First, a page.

Configuring Policy-based Routing


Policy-based Routing (PBR) enables flexible packet forwarding and routing through user defined policies. Unlike traditional routing based on destination IP address only, PBR allows you to define routes based on other parameters such as source and destination IP addresses, protocol, or source and destination port numbers.


Policy-based routes can match packets based on the following criteria:


  • All Layer 4 and Layer 3 fields similar to those in vFlow configurations.
  • Policy based routes are higher priority than static and dynamic routes.
  • If PBR vflow matched and next-hop is not resolved, then traffic is dropped until the next-hop is resolved.


To enable PBR, use the following command:


CLI (network-admin@switch) > system-settings-modify policy-based-routing


Note: nvOSd must be restarted for this setting to take effect

 

To disable PBR, use the following command:


CLI (network-admin@switch) > system-settings-modify no-policy-based-routing


Note: nvOSd must be restarted for this setting to take effect

 

You configure PBR using vFlow commands. Internally, policy routing of the packets uses a vFlow entry. Netvisor ONE creates PBR vFlow entries in a new vFlow table, System-L3-L4-PBR.


Use the following command to configure the PBR:


CLI (network-admin@switch) > vflow-create name <name-string> vrouter-name <vr-name> scope local [<match qualifiers>] action to-next-hop-ip action-to-next-hop-ip-value <ip-address> table-name System-L3-L4-PBR-1-0


Note: You can only specify the scope as local.


Use the following command to modify the PBR:


CLI (network-admin@switch) > vflow-modify name <name-string> vrouter-name <vr-name> [<match qualifiers>] action to-next-hop-ip action-to-next-hop-ip-value <ip-address>


Use the following command to delete the PBR:


CLI (network-admin@switch) > vflow-delete name <string>


Use the following command to view the output:


CLI (network-admin@switch)> vflow-show


Below is an example on how to configure a sample PBR:


CLI (network-admin@switch) > vflow-create name test_pbr scope local in-port 10 src-ip 192.168.1.1 src-ip-mask 255.255.255.0 vrouter-name vr1 action to-next-hop-ip action-to-next-hop-ip-value 192.168.10.10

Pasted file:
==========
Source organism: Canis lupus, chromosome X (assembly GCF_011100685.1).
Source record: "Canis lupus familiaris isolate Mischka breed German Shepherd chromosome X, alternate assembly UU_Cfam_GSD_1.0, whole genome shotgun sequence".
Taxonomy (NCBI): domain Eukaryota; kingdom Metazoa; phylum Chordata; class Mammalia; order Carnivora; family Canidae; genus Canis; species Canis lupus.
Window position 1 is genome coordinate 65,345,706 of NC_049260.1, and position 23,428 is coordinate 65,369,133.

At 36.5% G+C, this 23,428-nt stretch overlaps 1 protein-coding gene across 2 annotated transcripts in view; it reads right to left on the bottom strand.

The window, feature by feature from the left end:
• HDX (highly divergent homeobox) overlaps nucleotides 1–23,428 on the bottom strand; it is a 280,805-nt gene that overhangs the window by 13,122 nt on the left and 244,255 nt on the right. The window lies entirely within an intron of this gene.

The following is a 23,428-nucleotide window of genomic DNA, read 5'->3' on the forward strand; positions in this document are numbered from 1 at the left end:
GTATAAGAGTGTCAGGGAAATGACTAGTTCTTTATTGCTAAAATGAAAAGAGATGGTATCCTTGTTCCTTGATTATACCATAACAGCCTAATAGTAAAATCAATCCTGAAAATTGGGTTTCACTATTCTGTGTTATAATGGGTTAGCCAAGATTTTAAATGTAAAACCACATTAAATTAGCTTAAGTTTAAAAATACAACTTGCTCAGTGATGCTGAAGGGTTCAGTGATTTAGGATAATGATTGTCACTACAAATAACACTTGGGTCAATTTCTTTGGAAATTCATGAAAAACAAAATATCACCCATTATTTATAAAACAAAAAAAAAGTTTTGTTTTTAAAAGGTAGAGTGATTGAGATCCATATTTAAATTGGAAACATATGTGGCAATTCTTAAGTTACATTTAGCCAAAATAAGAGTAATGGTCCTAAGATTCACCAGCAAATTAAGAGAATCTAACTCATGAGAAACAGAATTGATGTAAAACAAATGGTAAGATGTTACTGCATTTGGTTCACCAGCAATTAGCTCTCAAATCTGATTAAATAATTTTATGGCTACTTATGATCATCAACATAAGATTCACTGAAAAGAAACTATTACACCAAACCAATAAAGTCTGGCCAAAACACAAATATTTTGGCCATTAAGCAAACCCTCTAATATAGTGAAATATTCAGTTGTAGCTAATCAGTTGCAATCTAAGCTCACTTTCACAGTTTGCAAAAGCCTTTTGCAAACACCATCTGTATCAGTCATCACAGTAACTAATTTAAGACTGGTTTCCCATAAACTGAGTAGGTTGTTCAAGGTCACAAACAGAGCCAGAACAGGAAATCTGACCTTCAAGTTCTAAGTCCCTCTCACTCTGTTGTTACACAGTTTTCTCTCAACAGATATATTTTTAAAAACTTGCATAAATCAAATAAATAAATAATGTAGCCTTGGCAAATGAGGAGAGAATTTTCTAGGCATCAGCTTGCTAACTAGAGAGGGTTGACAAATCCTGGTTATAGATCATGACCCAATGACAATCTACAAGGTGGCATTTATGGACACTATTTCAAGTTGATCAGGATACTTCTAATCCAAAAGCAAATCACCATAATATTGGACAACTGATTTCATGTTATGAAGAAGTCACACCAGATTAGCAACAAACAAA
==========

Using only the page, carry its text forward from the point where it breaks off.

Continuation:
To view the configured PBR, use the command:


CLI (network-admin@spine1) > vflow-show

 

switch:

spine1

name:  

test_pbr

scope:

local

type: 

pbr

in-port: 

10

src-ip:  

192.168.1.1/255.255.255.0

burst-size: 

auto

vrouter-name:

vr1

precedence: 

default

action:

to-next-hop-ip

action-to-next-hop-ip-value:

192.168.10.10

enable:

enable

table-name:

System-L3-L4-PBR-1-0

 

To modify this vflow, vrouter name and action to-next-hop-ip are required to identify it is a PBR vflow that is getting modified. For example:


CLI (network-admin@switch) > vflow-modify name test_pbr in-port 20 vrouter-name vr1 action to-next-hop-ip action-to-next-hop-ip-value 192.168.10.10


To display the vFlow table, use the following command:


CLI (network-admin@switch1*) > vflow-table-show

 

name                  flow-max-per-group flow-used flow-tbl-slices capability     flow-profile

--------------------- ------------------ --------- --------------- -------------- ------------

Egress-Table-1-0         512                0         2              match-metadata system      

System-L1-L4-Tun-1-0     2048               54        2              set-metadata   system      

System-VCAP-table-1-0    512                0         1              none           system      



CLI (network-admin@switch) > vflow-show name pbr_test

 

name        

pbr_test

scope

local

type        

pbr

src-ip

10.10.10.1/255.255.255.0

burst-size

auto

vrouter-name

vr1

precedence

default

action

to-next-hop-ip

action-to-next-hop-ip-value

30.30.30.1

enable

enable

table-name

System-L3-L4-PBR-1-0